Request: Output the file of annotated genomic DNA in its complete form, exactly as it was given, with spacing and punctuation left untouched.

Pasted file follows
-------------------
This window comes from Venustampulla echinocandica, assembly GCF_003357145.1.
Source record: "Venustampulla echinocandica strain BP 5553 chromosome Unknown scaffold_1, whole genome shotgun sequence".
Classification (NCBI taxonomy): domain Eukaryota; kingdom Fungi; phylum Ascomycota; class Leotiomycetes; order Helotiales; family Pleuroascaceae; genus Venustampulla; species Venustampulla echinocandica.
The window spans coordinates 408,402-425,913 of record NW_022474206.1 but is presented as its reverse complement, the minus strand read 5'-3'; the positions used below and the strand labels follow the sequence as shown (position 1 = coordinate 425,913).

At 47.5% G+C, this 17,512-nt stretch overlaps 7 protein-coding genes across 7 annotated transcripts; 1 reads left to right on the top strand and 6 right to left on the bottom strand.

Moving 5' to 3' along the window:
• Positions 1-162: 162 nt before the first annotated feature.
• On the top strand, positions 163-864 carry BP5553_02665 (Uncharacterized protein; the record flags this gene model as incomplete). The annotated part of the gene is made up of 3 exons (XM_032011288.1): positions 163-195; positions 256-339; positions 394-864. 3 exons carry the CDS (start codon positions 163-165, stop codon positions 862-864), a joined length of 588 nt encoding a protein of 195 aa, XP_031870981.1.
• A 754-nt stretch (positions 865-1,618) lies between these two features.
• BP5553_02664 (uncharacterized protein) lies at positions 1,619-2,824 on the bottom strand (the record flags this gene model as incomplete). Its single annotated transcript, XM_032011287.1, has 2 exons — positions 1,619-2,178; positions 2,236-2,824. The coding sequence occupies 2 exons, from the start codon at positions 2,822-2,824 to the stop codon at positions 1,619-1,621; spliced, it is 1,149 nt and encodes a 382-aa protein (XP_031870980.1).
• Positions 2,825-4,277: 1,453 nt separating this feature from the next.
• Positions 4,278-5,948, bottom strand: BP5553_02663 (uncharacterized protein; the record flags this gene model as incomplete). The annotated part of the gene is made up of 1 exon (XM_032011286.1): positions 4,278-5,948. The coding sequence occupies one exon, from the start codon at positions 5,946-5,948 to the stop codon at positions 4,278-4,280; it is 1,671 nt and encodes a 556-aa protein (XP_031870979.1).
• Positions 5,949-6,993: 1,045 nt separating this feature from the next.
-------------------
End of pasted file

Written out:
This window comes from Venustampulla echinocandica, assembly GCF_003357145.1.
Source record: "Venustampulla echinocandica strain BP 5553 chromosome Unknown scaffold_1, whole genome shotgun sequence".
Classification (NCBI taxonomy): domain Eukaryota; kingdom Fungi; phylum Ascomycota; class Leotiomycetes; order Helotiales; family Pleuroascaceae; genus Venustampulla; species Venustampulla echinocandica.
The window spans coordinates 408,402-425,913 of record NW_022474206.1 but is presented as its reverse complement, the minus strand read 5'-3'; the positions used below and the strand labels follow the sequence as shown (position 1 = coordinate 425,913).

At 47.5% G+C, this 17,512-nt stretch overlaps 7 protein-coding genes across 7 annotated transcripts; 1 reads left to right on the top strand and 6 right to left on the bottom strand.

Moving 5' to 3' along the window:
• Positions 1-162: 162 nt before the first annotated feature.
• On the top strand, positions 163-864 carry BP5553_02665 (Uncharacterized protein; the record flags this gene model as incomplete). The annotated part of the gene is made up of 3 exons (XM_032011288.1): positions 163-195; positions 256-339; positions 394-864. 3 exons carry the CDS (start codon positions 163-165, stop codon positions 862-864), a joined length of 588 nt encoding a protein of 195 aa, XP_031870981.1.
• A 754-nt stretch (positions 865-1,618) lies between these two features.
• BP5553_02664 (uncharacterized protein) lies at positions 1,619-2,824 on the bottom strand (the record flags this gene model as incomplete). Its single annotated transcript, XM_032011287.1, has 2 exons — positions 1,619-2,178; positions 2,236-2,824. The coding sequence occupies 2 exons, from the start codon at positions 2,822-2,824 to the stop codon at positions 1,619-1,621; spliced, it is 1,149 nt and encodes a 382-aa protein (XP_031870980.1).
• Positions 2,825-4,277: 1,453 nt separating this feature from the next.
• Positions 4,278-5,948, bottom strand: BP5553_02663 (uncharacterized protein; the record flags this gene model as incomplete). The annotated part of the gene is made up of 1 exon (XM_032011286.1): positions 4,278-5,948. The coding sequence occupies one exon, from the start codon at positions 5,946-5,948 to the stop codon at positions 4,278-4,280; it is 1,671 nt and encodes a 556-aa protein (XP_031870979.1).
• Positions 5,949-6,993: 1,045 nt separating this feature from the next.